I recently read a piece by Jim Parker a Vice President at Dimensional Fund Advisors entitled “Hedge of Darkness.” Parker notes “Big money can be made from hedge funds.
Year-end is always hectic but it’s well worth taking the time to consider a few investment moves that could have positive tax ramifications.
If buying low and selling high is the secret to investing success should you buy every time the market drops significantly?
Many investors believe step one in dialing down their portfolio’s risk should be reducing equity exposure. Yes stocks are riskier than bonds but that’s an oversimplification that can result in some misguided moves.
In their well-known and oft-quoted 1986 study of 91 large pension plans “Determinants of Portfolio Performance” published in the Financial Analysts Journal Gary P. Brinson L. Randolph Hood and Gilbert L. Beebower found 94% of portfolio returns were determined by the asset allocation plan and just 6% attributable to market timing and security selection.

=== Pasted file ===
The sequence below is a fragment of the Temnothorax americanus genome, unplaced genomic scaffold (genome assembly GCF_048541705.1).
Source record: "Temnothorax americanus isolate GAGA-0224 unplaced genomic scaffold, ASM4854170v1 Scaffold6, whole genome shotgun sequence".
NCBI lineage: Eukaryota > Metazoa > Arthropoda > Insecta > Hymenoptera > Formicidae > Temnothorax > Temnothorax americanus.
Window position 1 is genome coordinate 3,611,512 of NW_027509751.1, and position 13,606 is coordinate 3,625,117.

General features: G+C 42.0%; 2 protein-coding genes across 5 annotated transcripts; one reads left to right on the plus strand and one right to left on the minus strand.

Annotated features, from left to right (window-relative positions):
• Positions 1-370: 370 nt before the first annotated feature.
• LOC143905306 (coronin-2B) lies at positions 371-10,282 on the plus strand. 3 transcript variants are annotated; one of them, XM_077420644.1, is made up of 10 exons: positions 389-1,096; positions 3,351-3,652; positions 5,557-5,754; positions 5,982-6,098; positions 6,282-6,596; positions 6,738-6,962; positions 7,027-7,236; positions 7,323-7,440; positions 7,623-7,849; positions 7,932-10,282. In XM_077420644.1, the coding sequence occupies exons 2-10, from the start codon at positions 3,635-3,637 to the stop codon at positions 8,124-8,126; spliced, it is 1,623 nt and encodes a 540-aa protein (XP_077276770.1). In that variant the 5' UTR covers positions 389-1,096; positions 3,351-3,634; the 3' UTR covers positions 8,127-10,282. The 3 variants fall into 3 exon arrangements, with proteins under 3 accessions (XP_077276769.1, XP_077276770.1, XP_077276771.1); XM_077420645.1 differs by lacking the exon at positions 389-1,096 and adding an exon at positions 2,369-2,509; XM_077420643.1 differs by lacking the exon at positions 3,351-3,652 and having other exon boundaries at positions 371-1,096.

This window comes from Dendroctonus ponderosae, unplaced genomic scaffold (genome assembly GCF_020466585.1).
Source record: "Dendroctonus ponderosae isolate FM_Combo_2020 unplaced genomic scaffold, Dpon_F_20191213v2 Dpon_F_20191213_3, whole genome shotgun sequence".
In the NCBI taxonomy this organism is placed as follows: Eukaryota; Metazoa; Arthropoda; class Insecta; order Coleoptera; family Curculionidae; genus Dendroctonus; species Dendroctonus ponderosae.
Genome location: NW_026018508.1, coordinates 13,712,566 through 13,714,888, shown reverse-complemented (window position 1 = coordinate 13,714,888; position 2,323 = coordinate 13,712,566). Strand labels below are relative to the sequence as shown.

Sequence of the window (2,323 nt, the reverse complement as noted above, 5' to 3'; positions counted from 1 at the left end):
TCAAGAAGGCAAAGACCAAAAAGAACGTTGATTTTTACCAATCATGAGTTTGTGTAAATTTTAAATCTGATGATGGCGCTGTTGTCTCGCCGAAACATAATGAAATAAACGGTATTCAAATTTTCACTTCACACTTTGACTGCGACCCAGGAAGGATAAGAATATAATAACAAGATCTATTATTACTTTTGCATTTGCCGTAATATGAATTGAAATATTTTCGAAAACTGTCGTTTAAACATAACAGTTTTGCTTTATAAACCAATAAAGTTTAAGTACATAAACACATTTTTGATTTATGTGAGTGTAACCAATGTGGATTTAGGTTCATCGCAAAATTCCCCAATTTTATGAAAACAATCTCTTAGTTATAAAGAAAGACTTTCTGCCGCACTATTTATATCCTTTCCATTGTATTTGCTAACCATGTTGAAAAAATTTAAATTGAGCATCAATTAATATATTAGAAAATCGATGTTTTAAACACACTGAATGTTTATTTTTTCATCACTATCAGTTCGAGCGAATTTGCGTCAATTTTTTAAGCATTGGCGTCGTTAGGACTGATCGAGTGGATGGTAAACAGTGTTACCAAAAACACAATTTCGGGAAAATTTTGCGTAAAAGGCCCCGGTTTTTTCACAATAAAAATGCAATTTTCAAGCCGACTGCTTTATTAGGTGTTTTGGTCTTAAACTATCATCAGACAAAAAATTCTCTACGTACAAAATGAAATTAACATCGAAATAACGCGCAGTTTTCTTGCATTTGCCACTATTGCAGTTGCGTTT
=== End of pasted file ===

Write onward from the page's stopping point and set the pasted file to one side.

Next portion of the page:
For over ten years we have preached the the merits of the efficient markets hypothesis and why investors should use low-cost tax-efficient broadly diversified asset class funds in an asset allocation plan tailored to their unique concerns goals and risk tolerance.  We believe this strategy is the optimal way to grow and protect wealth.  And many of the greate
Surveys are beginning to record what we all know is true. The financial crisis has had a profound impact on investors. In fact 58 percent of investors have lost faith in the stock market according to a survey of 1274 Americans conducted by Prudential Financial.
I came across an article in the Financial Post that I thought was worth sharing.  The article was titled Investing is Boring: If You Want Excitement Go to Vegas.
According to Jim Parker Vice President DFA Australia Limited understanding investment risk begins with accepting that “the market itself has already done a lot of the worrying for you.” As Parker notes “Markets are highly competitive which means that new information is quickly built into prices.
We probably all can recall hearing our mother say “Don’t put all your eggs in one basket.”  That solid advice to diversify is often misapplied to the investing front. Some investors think that buying 50 blue chip stocks complies with that adage.